It wouldn’t be an authentic end to the desert without one last ride with Loco (our Berber friend) in the 4×4 through the desert.  No pasa nada amigos (no worries friends), Loco is my first and real Berber friend.  He was a great insight to the traditional Berber life in the Sahara Desert.  If you don’t know, Berbers are a group of Arabic people who live in the Northern regions of Africa.  Back in the day, Berbers were nomadic people.  Which means they travel with their animals throughout the desert for them to feed.  Ahora (now), many have built homes in villages throughout the desert and have become stationary nomades (the desert is full of paradoxes).  These villages are fully functioning, with “electricity” and water wells for water.  Many of the Berbers have their own shops and businesses (for example:  Berber leather and Berber woven cloths!).

BERBER CLOTH.

BERBER CLOTH.

What up Berber village.  All of the buildings are made out of dirt, water, grasses, and possible camel dung...

What up Berber village. All of the buildings are made out of dirt, water, grasses, and possible camel dung…

The craziest of all Berbers, Loco.  He has an old school mobile friends, so don't worry the next time I'm in town I will be calling him up!  He also gave me his bands CD so now we can all enjoy traditional Berber music!

The craziest of all Berbers, Loco. He has an old school mobile friends, so don’t worry the next time I’m in town I will be calling him up! He also gave me his bands CD so now we can all enjoy traditional Berber music!

The last lag of our adventure we traveled back to Fez to do some shopping (CLARO!).  We hit up the old Medina of the town, which is very similar to the old historical part of the town.  In this area is a market area that has all the traditional Moroccan items such as leather goods, spices, herbal medicines, food, cloths, etc.  Our group got to tour a lot of shops while we were there.  The most interesting was the Tannery, where leather is made.  It smelled terrible (so terrible that they gave us mint to smell), but it was such an interesting process to learn.  In this area in the back there are many tubs of chemicals that are used to treat different animal skins.  Each worker is trained in one step of the leather making process, and is paid based on the number of leathers they make.  To make a leather jacket we found out it could take 3 to 5 days to complete the whole process.

Da Medina of Fez

Da Medina of Fez

Most of the people in Morocco practice the Islamic faith.  This window is made so that women can look out the window and see the street, but people on the street can't see her.  Remember, women don't need to be covered while in the house.

Most of the people in Morocco practice the Islamic faith. This window is made so that women can look out the window and see the street, but people on the street can’t see her. Remember, women don’t need to be covered while in the house.

Working hard!

Working hard!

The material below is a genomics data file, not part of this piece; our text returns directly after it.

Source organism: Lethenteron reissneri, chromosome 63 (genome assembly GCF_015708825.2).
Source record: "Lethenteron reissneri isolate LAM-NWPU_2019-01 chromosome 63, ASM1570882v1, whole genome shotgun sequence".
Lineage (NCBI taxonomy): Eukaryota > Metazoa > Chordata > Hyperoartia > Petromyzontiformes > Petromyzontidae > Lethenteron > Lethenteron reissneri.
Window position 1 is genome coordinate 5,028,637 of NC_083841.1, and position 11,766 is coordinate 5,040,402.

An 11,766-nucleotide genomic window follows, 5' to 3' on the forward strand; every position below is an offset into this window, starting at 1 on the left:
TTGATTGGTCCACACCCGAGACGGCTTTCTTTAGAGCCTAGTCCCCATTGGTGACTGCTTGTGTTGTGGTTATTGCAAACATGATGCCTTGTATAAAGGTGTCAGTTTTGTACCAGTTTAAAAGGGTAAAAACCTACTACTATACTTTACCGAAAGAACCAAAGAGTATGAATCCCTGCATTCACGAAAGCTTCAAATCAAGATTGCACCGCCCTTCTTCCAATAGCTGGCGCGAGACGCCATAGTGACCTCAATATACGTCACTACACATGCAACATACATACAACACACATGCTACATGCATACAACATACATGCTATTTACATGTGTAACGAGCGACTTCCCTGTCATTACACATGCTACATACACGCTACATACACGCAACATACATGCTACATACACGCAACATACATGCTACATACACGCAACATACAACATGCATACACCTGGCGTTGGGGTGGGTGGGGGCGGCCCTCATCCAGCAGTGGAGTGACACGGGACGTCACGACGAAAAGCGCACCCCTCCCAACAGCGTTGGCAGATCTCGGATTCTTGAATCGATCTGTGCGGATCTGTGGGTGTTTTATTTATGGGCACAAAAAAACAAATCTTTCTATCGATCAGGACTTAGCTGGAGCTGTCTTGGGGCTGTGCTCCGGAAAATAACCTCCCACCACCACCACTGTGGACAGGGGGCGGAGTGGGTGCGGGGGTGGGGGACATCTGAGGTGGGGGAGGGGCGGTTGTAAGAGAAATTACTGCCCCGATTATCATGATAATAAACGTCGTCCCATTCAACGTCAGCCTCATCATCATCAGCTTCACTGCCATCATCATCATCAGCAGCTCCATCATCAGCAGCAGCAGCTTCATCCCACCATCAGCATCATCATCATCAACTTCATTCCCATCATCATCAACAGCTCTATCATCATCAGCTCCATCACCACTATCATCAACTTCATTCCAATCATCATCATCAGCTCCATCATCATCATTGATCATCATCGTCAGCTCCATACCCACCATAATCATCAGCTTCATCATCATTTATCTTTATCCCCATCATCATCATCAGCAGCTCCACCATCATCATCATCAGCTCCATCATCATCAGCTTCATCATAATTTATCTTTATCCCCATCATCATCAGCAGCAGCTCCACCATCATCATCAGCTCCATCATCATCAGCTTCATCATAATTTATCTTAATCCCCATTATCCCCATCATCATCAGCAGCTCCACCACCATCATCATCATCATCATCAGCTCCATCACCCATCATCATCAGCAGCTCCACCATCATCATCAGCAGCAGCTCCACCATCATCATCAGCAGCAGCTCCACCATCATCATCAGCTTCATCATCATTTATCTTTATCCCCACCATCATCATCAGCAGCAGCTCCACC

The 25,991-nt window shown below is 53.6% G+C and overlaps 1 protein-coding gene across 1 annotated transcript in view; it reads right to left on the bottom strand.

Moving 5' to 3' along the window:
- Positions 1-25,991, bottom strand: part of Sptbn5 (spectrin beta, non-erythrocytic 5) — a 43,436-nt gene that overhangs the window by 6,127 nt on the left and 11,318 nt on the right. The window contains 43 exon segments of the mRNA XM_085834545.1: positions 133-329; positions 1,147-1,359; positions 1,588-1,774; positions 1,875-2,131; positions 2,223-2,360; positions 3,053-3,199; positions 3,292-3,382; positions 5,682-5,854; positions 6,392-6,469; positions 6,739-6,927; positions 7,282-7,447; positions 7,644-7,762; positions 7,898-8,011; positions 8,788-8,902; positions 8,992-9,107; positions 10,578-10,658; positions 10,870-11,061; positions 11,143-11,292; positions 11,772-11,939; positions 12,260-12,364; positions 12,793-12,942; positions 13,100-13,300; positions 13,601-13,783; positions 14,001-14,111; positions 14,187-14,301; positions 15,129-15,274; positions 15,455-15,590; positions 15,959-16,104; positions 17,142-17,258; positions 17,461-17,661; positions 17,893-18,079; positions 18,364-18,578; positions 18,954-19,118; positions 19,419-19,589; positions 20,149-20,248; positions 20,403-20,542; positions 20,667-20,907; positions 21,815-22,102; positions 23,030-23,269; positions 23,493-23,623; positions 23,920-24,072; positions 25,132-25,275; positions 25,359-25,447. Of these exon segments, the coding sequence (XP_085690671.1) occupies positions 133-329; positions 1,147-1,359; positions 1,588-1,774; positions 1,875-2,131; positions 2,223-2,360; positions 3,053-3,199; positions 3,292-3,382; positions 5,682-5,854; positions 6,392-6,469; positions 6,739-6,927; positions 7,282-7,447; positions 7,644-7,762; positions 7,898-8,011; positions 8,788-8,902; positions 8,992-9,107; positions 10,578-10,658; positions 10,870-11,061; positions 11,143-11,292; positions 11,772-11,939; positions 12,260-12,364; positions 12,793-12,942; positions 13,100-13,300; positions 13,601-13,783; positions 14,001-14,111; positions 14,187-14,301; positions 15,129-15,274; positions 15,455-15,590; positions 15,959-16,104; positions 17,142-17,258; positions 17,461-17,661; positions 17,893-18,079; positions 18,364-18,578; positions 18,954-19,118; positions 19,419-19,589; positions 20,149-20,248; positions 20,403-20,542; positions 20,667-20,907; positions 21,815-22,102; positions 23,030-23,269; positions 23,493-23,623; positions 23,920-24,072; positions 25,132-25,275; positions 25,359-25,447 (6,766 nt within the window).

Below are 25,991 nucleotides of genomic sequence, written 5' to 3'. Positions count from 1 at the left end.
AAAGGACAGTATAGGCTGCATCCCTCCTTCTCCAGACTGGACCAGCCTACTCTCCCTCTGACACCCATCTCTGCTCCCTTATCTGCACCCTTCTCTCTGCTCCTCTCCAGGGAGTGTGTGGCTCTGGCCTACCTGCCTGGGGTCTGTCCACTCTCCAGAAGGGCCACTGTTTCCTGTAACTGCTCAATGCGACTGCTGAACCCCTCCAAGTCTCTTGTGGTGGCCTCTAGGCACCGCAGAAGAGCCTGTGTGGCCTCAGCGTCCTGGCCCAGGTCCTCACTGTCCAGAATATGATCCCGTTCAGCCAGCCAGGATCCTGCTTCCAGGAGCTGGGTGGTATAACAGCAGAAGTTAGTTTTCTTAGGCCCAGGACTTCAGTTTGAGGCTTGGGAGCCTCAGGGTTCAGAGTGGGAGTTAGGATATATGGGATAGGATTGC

The darker pools are for the dying process and the white pools are the chemicals that strip the furs of hair and stuff.

The darker pools are for the dying process and the white pools are the chemicals that strip the furs of hair and stuff.

Hand dyed and hand woven cloths such as table cloths, scarves, and curtains are very popular in Morocco.

Hand dyed and hand woven cloths such as table cloths, scarves, and curtains are very popular in Morocco.

The pharmacy.  Here you can purchase herbal medicine that can cure anything.  Literally.  The only diseases that their meds can't cure are AIDS and Cancer.

The pharmacy. Here you can purchase herbal medicine that can cure anything. Literally. The only diseases that their meds can’t cure are AIDS and Cancer.

By the end of my trip I was exhausted, yet so happy.  This was a trip of a lifetime where I got to experience many things that I will never ever get the chance to do again.  I got to witness many different cultures and their traditions that will stick with me for the rest of my life.  And let’s be real, I have never valued clean tap water more so than I do now.  How many people can say that they have been to the Sahara Desert and back?

Now I’m back to reality, wrapping things up before Christmas.  I’m currently teaching all of my 6th level students “Rockin’ Around the Christmas Tree” for the school Christmas program…it has been very entertaining teaching them how to pronounce “Boughs of holly.”  I’m also in charge of creating dance moves as well…OI VEY.

You all are also probably wondering where I could POSSIBLY be traveling to, so here is the line up for Christmas:

December 21st-December 26th-Galway and Dublin, Ireland

December 26th to December 30th-Budapest, Hungary

December 31st- January 3rd-Prague, Czech Republic

I hope you all have a great holiday and happy New Year!  Hasta Luego!

African sunset.

African sunset.

8 thoughts on “WAHA! Camel time.

  1. Susan Mocsny Thomas, RNC-OB says:

    En serio, Amy, your life makes me wishing I was your age again so I could live your life! Felicidades en sus viajes!

  2. Cathy Mischuck says:

    That’s so very awesome, Amy!!! What an experience…and thanks for sharing. Merry Christmas and Happy New Year!
    Cathy….one of your mom’s “40 something” friend!
    P.S. Both of my kids have been to Prague and loved it.

    • Are you talking about computers? I didn’t bring my computer, but I had my phone and I had zero problems with hackers. I would suggest maybe not bringing your computer if you don’t have to…and just take the same precautions as you would in any other country. I never felt unsafe but I did make sure to keep my personal bag close to me.